No, we do not. We have collected all the recipes we could find, and have developed rather accurate “copycat” versions of, for example, Abbott’s Original Coney Island Topping sauce, along with some others. (You can get to these from our Sauce Recipes page.) But we do not claim to have any of the original recipes.
We’re aware of one actual restaurant recipe that has ever been released. In 1991 the Michigan Restaurant Association published “A Taste of Michigan”, a collection of more than 200 recipes from Michigan restaurants. David Gillie of Gillie’s Coney Island in Mt. Morris contributed a recipe to this book, “Gillie’s Flint Coney Island Hot Dog Chili Topping”. Regarding this recipe, Gillie has tld us “I made one change in that published recipe: I changed the normal extra fine raw ground ‘beef, beef heart, soy texture’ that I buy from Abbott’s Meat in 25# bags with suggesting they use lean hamburg and grind it extra fine.” Our test of Gillie’s recipe can be found here.
We do need to point out that there is no such thing as a single restaurant recipe for Flint Coney sauce. Abbott’s Meat provides a sauce base to the restaurants consisting of beef, beef heart and soy flour. This is the foundation for each restaurant’s individual recipe for the sauce, and is why there are so many minor variations in flavor.
No, this is false.
This rumor is normally given as “This was published in the Flint Journal some time after the death of the man who created it. His wife allowed it to be published.” However, Brayan’s wife Velicia passed away in 1976, while Simion himself lived until the age of 100, not passing until 1990, so this particular rumor is patently false.
Not to put too fine a point on it, there’s no such thing. The Flint Coney sauce Koegel’s distributes is Abbott’s Original Flint Coney Sauce, which we do have a recipe for off our Recipes page. They also carry two other products; their Hot Dog Chili Sauce, which is specifically a Detroit Syle Coney Sauce, and their Chili Topping, which is more of a Chili Con Carne and does not include beef heart as the Flint, Detroit, and Jackson coney sauces do.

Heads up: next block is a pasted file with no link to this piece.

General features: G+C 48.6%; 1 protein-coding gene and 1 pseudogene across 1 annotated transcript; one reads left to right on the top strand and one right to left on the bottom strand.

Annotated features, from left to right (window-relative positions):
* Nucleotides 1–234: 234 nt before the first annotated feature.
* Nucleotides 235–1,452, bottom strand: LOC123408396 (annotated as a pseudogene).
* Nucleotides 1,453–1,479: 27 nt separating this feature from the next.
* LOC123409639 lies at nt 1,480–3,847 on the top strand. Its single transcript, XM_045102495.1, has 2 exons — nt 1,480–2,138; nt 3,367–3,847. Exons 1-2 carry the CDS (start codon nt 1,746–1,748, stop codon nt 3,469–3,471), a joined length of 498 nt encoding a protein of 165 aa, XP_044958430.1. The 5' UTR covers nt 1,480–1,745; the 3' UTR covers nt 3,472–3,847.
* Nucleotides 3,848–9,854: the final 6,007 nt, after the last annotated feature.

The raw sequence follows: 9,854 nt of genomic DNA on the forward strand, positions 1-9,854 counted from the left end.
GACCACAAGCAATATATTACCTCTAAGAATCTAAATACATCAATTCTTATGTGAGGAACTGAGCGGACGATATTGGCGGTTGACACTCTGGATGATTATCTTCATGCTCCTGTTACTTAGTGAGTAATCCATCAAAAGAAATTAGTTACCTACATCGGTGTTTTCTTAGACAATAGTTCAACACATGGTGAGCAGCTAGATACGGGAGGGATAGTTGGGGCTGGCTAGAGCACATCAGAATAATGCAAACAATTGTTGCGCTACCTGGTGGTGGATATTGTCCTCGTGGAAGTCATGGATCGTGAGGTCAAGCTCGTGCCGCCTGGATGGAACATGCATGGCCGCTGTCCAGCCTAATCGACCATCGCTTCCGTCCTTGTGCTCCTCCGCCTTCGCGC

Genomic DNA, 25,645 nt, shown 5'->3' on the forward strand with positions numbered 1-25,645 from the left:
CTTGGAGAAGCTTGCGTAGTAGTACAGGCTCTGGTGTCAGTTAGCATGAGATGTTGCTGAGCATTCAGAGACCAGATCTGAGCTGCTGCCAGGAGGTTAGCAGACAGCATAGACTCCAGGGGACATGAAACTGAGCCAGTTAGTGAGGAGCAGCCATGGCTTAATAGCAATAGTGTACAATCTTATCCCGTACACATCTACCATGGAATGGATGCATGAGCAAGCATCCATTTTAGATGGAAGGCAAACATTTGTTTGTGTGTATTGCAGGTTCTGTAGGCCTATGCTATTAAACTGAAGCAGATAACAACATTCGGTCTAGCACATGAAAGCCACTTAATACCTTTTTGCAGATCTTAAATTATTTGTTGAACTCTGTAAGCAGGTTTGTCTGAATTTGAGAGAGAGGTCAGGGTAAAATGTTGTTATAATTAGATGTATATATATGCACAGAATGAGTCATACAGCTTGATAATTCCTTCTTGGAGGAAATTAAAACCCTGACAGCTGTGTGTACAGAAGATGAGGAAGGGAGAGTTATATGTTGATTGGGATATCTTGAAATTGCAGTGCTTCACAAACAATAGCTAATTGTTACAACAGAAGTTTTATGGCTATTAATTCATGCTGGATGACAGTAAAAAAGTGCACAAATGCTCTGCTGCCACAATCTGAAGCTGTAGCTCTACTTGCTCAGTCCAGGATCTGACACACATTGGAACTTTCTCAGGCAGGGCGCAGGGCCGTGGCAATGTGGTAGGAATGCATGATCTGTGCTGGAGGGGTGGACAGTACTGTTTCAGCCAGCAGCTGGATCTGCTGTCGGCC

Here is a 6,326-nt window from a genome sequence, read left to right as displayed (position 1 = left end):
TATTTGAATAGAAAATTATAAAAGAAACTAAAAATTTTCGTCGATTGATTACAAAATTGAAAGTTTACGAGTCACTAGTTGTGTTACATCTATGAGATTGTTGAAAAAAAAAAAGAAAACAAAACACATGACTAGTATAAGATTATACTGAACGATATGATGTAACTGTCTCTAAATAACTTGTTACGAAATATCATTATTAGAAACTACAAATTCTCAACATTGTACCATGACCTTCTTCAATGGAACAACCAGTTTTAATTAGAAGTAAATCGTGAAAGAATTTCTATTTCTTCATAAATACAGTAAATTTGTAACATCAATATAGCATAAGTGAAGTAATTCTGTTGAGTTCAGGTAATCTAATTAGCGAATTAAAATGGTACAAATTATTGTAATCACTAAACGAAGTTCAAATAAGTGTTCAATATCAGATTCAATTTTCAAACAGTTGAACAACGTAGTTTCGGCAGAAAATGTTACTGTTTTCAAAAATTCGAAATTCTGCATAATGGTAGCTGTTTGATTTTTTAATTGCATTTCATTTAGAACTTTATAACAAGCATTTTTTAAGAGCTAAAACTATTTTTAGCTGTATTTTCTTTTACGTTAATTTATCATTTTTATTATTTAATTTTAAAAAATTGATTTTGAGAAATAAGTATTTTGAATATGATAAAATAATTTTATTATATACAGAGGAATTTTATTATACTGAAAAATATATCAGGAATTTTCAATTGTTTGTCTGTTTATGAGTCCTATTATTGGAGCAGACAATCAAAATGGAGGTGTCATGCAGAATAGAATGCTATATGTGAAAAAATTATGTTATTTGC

Our investigation into this particular recipe, and the myths and folklore surrounding it, have become rather involved. We’ve put together a page with all the information we’ve collected so far, which is available by clicking here. We’ve included our own version of that recipe on this site as the Homestyle Flint Coney Sauce Recipe.
No, this is false.
“According to Edward Abbott, who eighty plus years later is still making the ground meat base for Flint’s coney island sauce, the only meat ingredient is beef heart, regardless of the stories and rumors of other meat parts being used.” (Two to Go: A Short History of Flint’s Coney Island Restaurants”, by Florine, Davison & Jaeger and published in 2007 by the Genesee County Historical Society) In the same book, Simion P. Brayan is described as saying there were also beef kidneys in the Macedonian goulash he based the sauce on. The flavor of kidney can indeed be identified in some versions of the sauce at various restaurants. There may be liver, ground beef and other ingredients in some as well, but the original sauce base only contains beef heart, with rendered beef suet (aka beef tallow) also being included as a melted fat element.
None of them do. However each is a derivative of the original in some manner as many early operators started at Flint Coney Island.
None of them do. This recipe was never written down, as per Simion P. Brayan, who developed it before handing off production to Abbott’s Meats. People of his generation simply didn’t write down recipes. Edward Abbott is also quoted as saying of his butchers and cooks, “Taste varied according to the size of the chef’s hand”, meaning Abbott’s doesn’t have any measurements to use in the production of the sauce. There’s really no copy of Brayan’s original recipe for any of the restaurants to have.
This is possible. Some of the Flint Coney shops have developed their own version of Simion P. Brayan’s original Flint Coney sauce, which they may have stored somewhere. But it wouldn’t be Brayan’s recipe.
We have no idea. There may very well be as many versions as there are Flint Coney shops. Fortunately, the various sauces all proudly reflect the style of Simion P. Brayan’s original sauce.
No, this is false. Besides the dozens of Coney shops in Genesee County, we’ve located restaurants in other areas of Michigan that serve the Flint Coney, including Grand Rapids, Traverse City, Mt. Pleasant, Standish and other cities. Nationally, we know also of restaurants in Minnesota, West Virginia and as far as Florida serving them. Please visit our Restaurants page for a complete list.
Abbott’s Original Coney Island Topping is available for home purchase from Lynch Shipping, in partnership with Koegel Meats, in a 4 lb bag at buykoegels.com. A 10 lb bag is also available on their site by clicking here. Koegel Coneys are also available for home purchase from Lynch Shipping, in partnership with Koegel Meats, in a 10 lb box at buykoegels.com.